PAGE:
"Today's ruling makes clear that other municipalities like Chicago that have banned handguns have infringed on the constitutional rights of Americans," he said. He also took a thinly veiled shot at the presumptive Democratic nominee, Sen. Barack Obama.
"Unlike the elitist view that believes Americans cling to guns out of bitterness, today's ruling recognizes that gun ownership is a fundamental right — sacred, just as the right to free speech and assembly."
Obama signaled his approval of the ruling in a statement Thursday.
"Today's ruling, the first clear statement on this issue in 127 years, will provide much-needed guidance to local jurisdictions across the country," he said, adding that "what works in Chicago may not work in Cheyenne," but the decision reinforced that "if we act responsibly, we can both protect the constitutional right to bear arms and keep our communities and our children safe."
Gun rights supporters hailed the decision. "I consider this the opening salvo in a step-by-step process of providing relief for law-abiding Americans everywhere that have been deprived of this freedom," said Wayne LaPierre, executive vice president of the National Rifle Association.
The NRA said it will file lawsuits in San Francisco, Chicago and several of its suburbs challenging handgun restrictions there based on Thursday's outcome.
Sen. Dianne Feinstein (D-CA), a leading gun control advocate in Congress, criticized the ruling: "I believe the people of this great country will be less safe because of it," she said.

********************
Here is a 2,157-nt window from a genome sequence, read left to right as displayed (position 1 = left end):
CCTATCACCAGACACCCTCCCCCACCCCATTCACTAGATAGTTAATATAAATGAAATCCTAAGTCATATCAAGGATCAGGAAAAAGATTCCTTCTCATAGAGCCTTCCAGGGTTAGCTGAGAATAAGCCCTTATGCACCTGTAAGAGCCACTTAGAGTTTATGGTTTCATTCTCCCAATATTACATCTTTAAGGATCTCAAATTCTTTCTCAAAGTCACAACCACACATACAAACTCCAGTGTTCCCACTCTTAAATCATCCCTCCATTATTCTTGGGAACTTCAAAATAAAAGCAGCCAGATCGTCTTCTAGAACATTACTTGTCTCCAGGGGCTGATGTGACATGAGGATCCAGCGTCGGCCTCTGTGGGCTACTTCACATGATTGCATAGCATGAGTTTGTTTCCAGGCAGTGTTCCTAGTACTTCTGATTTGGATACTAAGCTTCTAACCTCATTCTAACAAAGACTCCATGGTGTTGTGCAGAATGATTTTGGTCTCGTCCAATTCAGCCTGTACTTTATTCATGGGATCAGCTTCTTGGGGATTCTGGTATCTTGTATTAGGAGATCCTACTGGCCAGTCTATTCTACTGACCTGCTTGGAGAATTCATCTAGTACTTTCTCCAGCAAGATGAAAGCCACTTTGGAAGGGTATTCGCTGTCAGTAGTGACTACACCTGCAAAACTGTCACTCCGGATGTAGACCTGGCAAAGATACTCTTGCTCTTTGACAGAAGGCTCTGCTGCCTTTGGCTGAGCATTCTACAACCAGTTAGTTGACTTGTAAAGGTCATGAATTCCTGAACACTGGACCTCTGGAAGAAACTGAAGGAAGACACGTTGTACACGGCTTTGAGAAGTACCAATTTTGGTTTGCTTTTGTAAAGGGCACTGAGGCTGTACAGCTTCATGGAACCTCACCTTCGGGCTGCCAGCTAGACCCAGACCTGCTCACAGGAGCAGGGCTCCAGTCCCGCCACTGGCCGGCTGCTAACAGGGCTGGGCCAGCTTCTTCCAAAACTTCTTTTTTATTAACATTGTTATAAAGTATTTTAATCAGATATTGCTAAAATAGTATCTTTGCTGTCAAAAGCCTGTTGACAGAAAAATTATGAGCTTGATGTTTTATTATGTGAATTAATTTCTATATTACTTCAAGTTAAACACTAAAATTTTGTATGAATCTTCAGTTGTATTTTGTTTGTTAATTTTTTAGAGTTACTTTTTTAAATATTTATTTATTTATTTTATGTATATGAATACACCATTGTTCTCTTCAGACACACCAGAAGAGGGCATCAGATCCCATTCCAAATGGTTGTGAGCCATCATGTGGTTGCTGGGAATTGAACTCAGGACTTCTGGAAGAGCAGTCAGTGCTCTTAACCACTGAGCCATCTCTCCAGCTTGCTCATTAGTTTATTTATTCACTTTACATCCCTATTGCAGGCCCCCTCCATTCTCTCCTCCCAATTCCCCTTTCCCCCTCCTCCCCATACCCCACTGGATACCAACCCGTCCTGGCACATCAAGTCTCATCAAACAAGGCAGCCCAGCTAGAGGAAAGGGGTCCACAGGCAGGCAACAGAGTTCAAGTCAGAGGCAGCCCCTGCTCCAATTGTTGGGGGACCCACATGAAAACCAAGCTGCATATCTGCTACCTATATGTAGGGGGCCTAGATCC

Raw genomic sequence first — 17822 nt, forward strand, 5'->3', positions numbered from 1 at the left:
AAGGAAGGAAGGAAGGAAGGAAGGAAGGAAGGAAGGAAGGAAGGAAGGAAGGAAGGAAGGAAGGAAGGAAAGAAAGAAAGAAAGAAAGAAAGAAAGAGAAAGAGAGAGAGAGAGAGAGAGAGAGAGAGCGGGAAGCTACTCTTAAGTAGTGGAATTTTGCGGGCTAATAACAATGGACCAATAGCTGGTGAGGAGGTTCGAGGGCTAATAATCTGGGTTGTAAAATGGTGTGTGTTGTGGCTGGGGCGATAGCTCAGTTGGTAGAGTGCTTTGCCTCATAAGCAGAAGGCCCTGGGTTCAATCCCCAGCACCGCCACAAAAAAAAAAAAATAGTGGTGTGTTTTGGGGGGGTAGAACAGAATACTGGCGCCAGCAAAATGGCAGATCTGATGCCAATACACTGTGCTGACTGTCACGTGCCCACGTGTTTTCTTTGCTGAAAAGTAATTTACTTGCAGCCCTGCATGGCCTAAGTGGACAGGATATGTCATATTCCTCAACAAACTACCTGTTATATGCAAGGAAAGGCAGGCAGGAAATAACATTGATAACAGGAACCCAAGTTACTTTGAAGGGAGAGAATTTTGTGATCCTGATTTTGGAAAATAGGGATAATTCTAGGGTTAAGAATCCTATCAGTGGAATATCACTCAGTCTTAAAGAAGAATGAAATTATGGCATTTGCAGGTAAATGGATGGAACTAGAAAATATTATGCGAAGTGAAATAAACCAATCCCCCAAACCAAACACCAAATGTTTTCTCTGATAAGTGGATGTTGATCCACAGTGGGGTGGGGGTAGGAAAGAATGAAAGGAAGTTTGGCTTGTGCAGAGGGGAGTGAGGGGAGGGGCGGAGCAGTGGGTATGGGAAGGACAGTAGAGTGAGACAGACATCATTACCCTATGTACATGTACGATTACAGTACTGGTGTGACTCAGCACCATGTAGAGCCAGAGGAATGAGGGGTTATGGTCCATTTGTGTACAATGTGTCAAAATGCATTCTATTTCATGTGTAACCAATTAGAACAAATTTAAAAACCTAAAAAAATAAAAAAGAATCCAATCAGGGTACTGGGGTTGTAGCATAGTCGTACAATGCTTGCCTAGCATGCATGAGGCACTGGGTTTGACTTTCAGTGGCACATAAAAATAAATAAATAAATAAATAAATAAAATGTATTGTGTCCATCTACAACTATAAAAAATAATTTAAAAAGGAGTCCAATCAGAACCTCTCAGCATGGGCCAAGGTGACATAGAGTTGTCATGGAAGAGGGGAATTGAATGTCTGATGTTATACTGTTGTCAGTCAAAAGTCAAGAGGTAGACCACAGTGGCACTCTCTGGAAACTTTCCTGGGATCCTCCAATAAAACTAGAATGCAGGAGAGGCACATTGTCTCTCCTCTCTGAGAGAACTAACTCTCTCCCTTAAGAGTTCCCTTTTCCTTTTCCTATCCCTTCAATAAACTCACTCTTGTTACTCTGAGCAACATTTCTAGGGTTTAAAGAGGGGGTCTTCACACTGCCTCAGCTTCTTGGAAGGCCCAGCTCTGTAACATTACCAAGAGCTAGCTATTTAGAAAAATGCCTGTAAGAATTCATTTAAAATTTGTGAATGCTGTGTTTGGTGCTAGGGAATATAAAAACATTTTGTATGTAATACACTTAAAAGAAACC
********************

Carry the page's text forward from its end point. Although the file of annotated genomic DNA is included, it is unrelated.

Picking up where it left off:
The capital's gun law was among the nation's strictest.
Dick Anthony Heller, 66, an armed security guard, sued the district after it rejected his application to keep a handgun at his home for protection in the same Capitol Hill neighborhood as the court.
The U.S. Court of Appeals for the District of Columbia ruled in Heller's favor and struck down Washington's handgun ban, saying the Constitution guarantees Americans the right to own guns and that a total prohibition on handguns is not compatible with that right.
The issue caused a split within the Bush administration. Vice President Dick Cheney supported the appeals court ruling, but others in the administration feared it could lead to the undoing of other gun regulations, including a federal law restricting sales of machine guns. Other laws keep felons from buying guns and provide for an instant background check.
Scalia said nothing in Thursday's ruling should "cast doubt on long-standing prohibitions on the possession of firearms by felons or the mentally ill, or laws forbidding the carrying of firearms in sensitive places such as schools and government buildings."
The law adopted by Washington's city council in 1976 bars residents from owning handguns unless they had one before the law took effect. Shotguns and rifles may be kept in homes if they are registered, kept unloaded and either disassembled or equipped with trigger locks.
Opponents of the law have said it prevents residents from defending themselves. The district says no one would be prosecuted for a gun law violation in cases of self-defense.
Material from the Associated Press was used in this report.